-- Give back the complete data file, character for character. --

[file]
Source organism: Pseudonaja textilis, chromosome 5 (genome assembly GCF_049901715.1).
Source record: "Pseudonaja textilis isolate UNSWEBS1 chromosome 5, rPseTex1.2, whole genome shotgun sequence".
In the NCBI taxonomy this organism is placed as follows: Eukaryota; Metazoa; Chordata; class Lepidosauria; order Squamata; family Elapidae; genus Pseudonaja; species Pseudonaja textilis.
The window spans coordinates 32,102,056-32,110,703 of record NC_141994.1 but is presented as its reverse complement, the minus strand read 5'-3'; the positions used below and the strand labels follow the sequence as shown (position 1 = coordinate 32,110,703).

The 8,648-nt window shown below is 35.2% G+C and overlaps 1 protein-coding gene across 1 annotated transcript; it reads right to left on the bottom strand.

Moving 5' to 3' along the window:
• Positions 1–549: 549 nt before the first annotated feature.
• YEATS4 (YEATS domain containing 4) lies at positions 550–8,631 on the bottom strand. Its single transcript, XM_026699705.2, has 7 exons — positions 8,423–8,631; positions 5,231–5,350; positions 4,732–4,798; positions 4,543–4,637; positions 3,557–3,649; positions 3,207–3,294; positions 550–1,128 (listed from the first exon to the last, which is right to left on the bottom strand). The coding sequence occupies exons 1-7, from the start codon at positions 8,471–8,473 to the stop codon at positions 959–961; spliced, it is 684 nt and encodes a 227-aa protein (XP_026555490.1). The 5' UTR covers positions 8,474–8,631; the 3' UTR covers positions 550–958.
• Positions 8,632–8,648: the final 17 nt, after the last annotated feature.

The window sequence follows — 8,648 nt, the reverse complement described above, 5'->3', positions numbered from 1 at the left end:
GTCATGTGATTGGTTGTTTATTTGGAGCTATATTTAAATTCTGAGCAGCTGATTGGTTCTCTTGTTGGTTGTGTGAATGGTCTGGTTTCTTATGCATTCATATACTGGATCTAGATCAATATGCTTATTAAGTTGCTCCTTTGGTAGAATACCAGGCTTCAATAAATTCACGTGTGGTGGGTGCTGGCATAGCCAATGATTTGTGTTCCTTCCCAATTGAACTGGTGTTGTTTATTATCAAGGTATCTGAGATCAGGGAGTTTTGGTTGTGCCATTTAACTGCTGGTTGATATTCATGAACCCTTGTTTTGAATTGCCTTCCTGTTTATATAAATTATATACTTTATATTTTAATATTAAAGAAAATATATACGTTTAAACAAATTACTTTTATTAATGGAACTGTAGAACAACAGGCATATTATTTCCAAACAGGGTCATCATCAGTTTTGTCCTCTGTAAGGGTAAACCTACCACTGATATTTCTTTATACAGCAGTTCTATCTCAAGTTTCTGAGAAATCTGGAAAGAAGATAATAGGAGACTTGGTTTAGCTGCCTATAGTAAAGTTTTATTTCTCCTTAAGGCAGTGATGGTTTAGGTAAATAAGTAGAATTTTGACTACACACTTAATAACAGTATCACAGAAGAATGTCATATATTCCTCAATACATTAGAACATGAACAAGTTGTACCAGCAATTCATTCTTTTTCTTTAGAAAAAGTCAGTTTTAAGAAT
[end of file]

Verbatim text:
Source organism: Pseudonaja textilis, chromosome 5 (genome assembly GCF_049901715.1).
Source record: "Pseudonaja textilis isolate UNSWEBS1 chromosome 5, rPseTex1.2, whole genome shotgun sequence".
In the NCBI taxonomy this organism is placed as follows: Eukaryota; Metazoa; Chordata; class Lepidosauria; order Squamata; family Elapidae; genus Pseudonaja; species Pseudonaja textilis.
The window spans coordinates 32,102,056-32,110,703 of record NC_141994.1 but is presented as its reverse complement, the minus strand read 5'-3'; the positions used below and the strand labels follow the sequence as shown (position 1 = coordinate 32,110,703).

The 8,648-nt window shown below is 35.2% G+C and overlaps 1 protein-coding gene across 1 annotated transcript; it reads right to left on the bottom strand.

Moving 5' to 3' along the window:
• Positions 1–549: 549 nt before the first annotated feature.
• YEATS4 (YEATS domain containing 4) lies at positions 550–8,631 on the bottom strand. Its single transcript, XM_026699705.2, has 7 exons — positions 8,423–8,631; positions 5,231–5,350; positions 4,732–4,798; positions 4,543–4,637; positions 3,557–3,649; positions 3,207–3,294; positions 550–1,128 (listed from the first exon to the last, which is right to left on the bottom strand). The coding sequence occupies exons 1-7, from the start codon at positions 8,471–8,473 to the stop codon at positions 959–961; spliced, it is 684 nt and encodes a 227-aa protein (XP_026555490.1). The 5' UTR covers positions 8,474–8,631; the 3' UTR covers positions 550–958.
• Positions 8,632–8,648: the final 17 nt, after the last annotated feature.

The window sequence follows — 8,648 nt, the reverse complement described above, 5'->3', positions numbered from 1 at the left end:
GTCATGTGATTGGTTGTTTATTTGGAGCTATATTTAAATTCTGAGCAGCTGATTGGTTCTCTTGTTGGTTGTGTGAATGGTCTGGTTTCTTATGCATTCATATACTGGATCTAGATCAATATGCTTATTAAGTTGCTCCTTTGGTAGAATACCAGGCTTCAATAAATTCACGTGTGGTGGGTGCTGGCATAGCCAATGATTTGTGTTCCTTCCCAATTGAACTGGTGTTGTTTATTATCAAGGTATCTGAGATCAGGGAGTTTTGGTTGTGCCATTTAACTGCTGGTTGATATTCATGAACCCTTGTTTTGAATTGCCTTCCTGTTTATATAAATTATATACTTTATATTTTAATATTAAAGAAAATATATACGTTTAAACAAATTACTTTTATTAATGGAACTGTAGAACAACAGGCATATTATTTCCAAACAGGGTCATCATCAGTTTTGTCCTCTGTAAGGGTAAACCTACCACTGATATTTCTTTATACAGCAGTTCTATCTCAAGTTTCTGAGAAATCTGGAAAGAAGATAATAGGAGACTTGGTTTAGCTGCCTATAGTAAAGTTTTATTTCTCCTTAAGGCAGTGATGGTTTAGGTAAATAAGTAGAATTTTGACTACACACTTAATAACAGTATCACAGAAGAATGTCATATATTCCTCAATACATTAGAACATGAACAAGTTGTACCAGCAATTCATTCTTTTTCTTTAGAAAAAGTCAGTTTTAAGAAT